This is how she went from being some random Microsoft employee to a known entity in the startup world.
As for the journey of finally becoming an entrepreneur, she spent a lot of time building relationships with investors, reading their thesis, and understanding their unit economics.
She knows she doesn’t look like a high-tech founder. She’s a small brown woman who’s not from the US. She’s neither a tall Asian man nor she is a skinny white man. She doesn't fit the pattern. So it was very important for her to be ten times better than the average founder out there. She was willing to do the work because she needed to reduce the anxiety and the fear associated with betting on people who don't look like your stereotype of success.
Image from monaakmal.com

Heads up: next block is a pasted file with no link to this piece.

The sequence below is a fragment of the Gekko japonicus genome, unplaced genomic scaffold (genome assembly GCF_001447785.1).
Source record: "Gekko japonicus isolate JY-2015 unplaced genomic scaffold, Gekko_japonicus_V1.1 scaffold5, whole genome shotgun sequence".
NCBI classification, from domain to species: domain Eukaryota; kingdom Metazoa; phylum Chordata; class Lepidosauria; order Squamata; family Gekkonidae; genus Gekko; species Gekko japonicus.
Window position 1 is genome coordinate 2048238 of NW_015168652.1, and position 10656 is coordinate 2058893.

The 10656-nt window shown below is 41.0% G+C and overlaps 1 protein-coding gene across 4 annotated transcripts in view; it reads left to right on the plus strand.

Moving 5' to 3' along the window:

Where Falkon Currently Is
For Mona, Falkon is still at the very early stage of their journey. They have revenue. They have 17 excellent customer brands like Redis Labs and Zendesk. Going from 20 to 100 customers and 100 to 1,000 customers is an entirely different ballgame.
Personally, here’s what she does: Instead of leading through direct ownership, she leads through hiring leaders. In fact, they just hired their Chief Marketing Officer.
As a founder, in the first innings, your job is just to barely get to a point where you can hire the experts to do their job (She recognises that she’s not a marketer or a salesperson). It’s about predominantly betting on leaders that have done this before — that have built category-defining companies before — and relying on their excellence and leading them. You lead them by providing a clear vision, enough capital, and a runway so that they can be effective in their jobs.